Our Town – February 26, 2009
Originally published July 25, 2002 The dog, a dark brown Labrador retriever, looked as dignified as any dog ever has while sitting in the driver’s seat of a car and the Soupster said so out loud. “Thanks,” the dog called half-absently, resting its paws on the sheepskin covered steering wheel of the blue and grey…
Originally published July 25, 2002
The dog, a dark brown Labrador retriever, looked as dignified as any dog ever has while sitting in the driver’s seat of a car and the Soupster said so out loud.
“Thanks,” the dog called half-absently, resting its paws on the sheepskin covered steering wheel of the blue and grey pickup truck parked outside a key Our Town place for sandwiches and drinks.
The Soupster ambled over to the truck cab’s open window. “You talk?”
“I’m supposed to listen, right?” said the dog. “I hear that all day from your kind.”
“You drive, too?” the Soupster asked.
“You think the truck would have a better chance of parking by itself than I have of handling a 3/4 ton vehicle,” the dog sneered. “Tell me you don’t think that.”
“You probably hear this a lot,” the still-stunned Soupster sputtered, “but I can’t believe I’m talking to a dog.”
“Go ahead,” said the dog. “Ask me.”
“Ask you what?” said the Soupster.
“If a police officer pulled me over, which license would I give him?” the dog said. “That’s what you were going to ask, right?”
The Soupster’s cheeks turned bright red. “Actually, I was thinking about what kinds of music you listen to when you drive.”
“`Bark, the Herald Angels Sing’ and “Oh, Dem Bones’” said the dog, curling its lips to approximate a smile. “And my favorite movies are `Riding In Cars With Dogs” and “10 Things I Smell About You.”
“Do you…?” started the Soupster, but the dog cut him off.
“Yes, I stick my head out the window when I drive, to answer your question,” the dog said. “And, yes, I – like all dogs – will get mad if you blow on my nose. Why do dogs like one and not the other? I don’t know. We just do.”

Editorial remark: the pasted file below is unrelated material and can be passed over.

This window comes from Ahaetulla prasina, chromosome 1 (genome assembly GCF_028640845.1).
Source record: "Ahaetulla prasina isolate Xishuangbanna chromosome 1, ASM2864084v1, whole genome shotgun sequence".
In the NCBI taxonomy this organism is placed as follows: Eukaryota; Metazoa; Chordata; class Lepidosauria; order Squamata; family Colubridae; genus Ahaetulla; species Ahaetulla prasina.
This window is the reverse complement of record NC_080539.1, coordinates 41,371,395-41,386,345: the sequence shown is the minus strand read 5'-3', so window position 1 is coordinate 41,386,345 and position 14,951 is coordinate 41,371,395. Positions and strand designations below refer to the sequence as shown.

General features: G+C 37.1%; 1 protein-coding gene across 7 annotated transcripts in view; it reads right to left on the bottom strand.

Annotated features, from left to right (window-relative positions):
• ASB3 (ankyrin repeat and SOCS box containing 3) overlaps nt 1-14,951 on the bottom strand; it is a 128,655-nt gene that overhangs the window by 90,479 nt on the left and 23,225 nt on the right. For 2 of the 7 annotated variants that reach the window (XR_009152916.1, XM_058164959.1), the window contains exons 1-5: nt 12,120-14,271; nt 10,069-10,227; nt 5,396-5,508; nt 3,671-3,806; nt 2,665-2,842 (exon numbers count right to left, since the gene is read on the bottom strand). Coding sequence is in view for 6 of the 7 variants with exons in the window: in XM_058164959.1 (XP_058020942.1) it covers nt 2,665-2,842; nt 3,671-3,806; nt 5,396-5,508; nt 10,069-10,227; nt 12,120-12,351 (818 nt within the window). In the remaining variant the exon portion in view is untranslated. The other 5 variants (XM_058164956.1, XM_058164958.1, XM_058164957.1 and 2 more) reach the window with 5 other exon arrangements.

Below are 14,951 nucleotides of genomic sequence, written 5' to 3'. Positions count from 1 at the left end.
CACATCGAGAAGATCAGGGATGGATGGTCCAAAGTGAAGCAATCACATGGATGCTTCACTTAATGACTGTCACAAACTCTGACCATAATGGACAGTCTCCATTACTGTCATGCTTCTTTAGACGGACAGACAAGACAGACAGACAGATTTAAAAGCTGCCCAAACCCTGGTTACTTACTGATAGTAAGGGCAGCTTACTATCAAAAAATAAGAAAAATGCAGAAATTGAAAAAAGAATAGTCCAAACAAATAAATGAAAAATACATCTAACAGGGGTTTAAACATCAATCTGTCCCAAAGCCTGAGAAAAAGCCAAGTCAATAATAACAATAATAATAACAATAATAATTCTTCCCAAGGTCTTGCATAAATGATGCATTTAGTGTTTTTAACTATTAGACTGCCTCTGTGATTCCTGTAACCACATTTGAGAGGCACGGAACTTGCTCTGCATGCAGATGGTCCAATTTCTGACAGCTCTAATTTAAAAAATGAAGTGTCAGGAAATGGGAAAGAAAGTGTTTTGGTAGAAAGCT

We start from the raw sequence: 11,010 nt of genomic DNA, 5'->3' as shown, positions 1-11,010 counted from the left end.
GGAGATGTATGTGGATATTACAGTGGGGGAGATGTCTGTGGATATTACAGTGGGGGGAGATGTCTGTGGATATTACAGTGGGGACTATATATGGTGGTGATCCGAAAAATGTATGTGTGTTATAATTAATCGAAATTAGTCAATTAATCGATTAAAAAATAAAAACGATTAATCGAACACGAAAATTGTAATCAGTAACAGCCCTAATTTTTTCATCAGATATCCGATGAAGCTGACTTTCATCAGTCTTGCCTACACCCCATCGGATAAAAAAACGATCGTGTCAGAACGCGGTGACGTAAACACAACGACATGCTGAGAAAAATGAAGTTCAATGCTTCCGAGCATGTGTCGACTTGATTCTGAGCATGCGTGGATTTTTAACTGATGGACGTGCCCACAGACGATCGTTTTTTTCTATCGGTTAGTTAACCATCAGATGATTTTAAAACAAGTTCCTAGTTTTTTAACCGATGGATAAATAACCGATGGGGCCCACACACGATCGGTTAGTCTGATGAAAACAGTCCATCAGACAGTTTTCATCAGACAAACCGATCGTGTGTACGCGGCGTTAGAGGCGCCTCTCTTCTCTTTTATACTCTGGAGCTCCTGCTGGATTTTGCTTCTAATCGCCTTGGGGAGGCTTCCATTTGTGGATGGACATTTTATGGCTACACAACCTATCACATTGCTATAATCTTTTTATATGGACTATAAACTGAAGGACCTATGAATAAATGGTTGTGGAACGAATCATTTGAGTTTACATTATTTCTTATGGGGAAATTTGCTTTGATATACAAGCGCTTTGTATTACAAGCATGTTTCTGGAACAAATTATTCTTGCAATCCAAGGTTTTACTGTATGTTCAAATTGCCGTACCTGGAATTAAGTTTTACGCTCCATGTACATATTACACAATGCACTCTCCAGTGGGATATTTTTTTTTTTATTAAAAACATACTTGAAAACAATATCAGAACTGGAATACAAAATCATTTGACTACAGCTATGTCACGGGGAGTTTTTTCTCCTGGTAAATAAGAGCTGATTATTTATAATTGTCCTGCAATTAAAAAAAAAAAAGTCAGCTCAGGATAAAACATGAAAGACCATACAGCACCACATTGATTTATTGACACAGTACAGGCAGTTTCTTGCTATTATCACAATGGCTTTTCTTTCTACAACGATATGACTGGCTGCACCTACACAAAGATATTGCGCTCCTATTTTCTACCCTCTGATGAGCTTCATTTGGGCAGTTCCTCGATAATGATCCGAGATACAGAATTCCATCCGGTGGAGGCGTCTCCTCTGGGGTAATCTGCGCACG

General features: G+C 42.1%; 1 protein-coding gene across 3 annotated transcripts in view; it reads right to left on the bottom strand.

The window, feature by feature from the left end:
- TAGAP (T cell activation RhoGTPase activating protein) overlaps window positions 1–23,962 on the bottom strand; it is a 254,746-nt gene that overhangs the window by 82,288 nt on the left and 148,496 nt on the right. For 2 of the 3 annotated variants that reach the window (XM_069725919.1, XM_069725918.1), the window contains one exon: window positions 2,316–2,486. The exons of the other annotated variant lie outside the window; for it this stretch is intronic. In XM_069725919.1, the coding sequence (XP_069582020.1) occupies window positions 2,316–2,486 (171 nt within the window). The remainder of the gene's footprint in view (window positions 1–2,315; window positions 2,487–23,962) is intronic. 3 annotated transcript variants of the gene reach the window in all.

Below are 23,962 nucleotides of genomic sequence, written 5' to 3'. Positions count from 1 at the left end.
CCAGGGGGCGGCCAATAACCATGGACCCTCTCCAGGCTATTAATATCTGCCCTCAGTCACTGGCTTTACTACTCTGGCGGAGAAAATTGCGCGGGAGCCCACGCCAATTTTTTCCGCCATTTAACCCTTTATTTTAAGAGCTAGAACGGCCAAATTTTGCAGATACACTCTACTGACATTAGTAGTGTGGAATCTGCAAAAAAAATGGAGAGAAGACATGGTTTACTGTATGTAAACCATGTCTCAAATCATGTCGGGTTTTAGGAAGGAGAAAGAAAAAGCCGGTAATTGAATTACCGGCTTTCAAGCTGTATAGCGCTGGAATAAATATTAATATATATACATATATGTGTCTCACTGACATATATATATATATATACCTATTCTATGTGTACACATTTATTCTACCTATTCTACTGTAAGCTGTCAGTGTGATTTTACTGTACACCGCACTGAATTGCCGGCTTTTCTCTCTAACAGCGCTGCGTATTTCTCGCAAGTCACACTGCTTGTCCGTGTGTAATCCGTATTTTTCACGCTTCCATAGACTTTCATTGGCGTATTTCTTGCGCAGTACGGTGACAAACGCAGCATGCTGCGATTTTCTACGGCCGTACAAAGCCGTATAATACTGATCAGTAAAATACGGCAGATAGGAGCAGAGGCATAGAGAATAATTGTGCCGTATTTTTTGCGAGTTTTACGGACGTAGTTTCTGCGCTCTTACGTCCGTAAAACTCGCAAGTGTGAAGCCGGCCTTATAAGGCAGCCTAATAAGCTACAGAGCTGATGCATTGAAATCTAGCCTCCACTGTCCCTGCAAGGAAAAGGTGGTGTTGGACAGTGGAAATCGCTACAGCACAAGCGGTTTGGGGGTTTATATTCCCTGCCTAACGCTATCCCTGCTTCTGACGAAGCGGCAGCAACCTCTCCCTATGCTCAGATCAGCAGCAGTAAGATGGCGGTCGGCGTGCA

The Soupster stared at the dog, absolutely speechless.
“I used to run with a sled team out of Skwentna,” the dog continued. “Then I decided I should get behind the wheel, instead of me being the wheels.”
“Regrets?” the Soupster asked.
“ For a while, I had this recurring dream of scaring a bunch of cats in the crosswalk. Make ‘em scatter good,” said the dog, again approximating a smile. “If I do that now I’ll lose both my licenses! Oh, here’s my wife.” The dog started the engine.
The dog’s wife, a cat, carried a foot-long sandwich in her mouth.
The dog scrunched up his nose. “Oh, no,” he said. “She got tuna again! Tuna and mayonnaise and no veggies. I like veggies. She really doesn’t know the meaning of `to share.’”
“If you hate cats so much, why did you marry one?” said the Soupster as the cat slipped in the truck cab on the other side with the sandwich.
“I’m a patient creature,” said the dog, dropping the truck into reverse and backing away from the Soupster with a comradely, if unseen, swipe of his tail.
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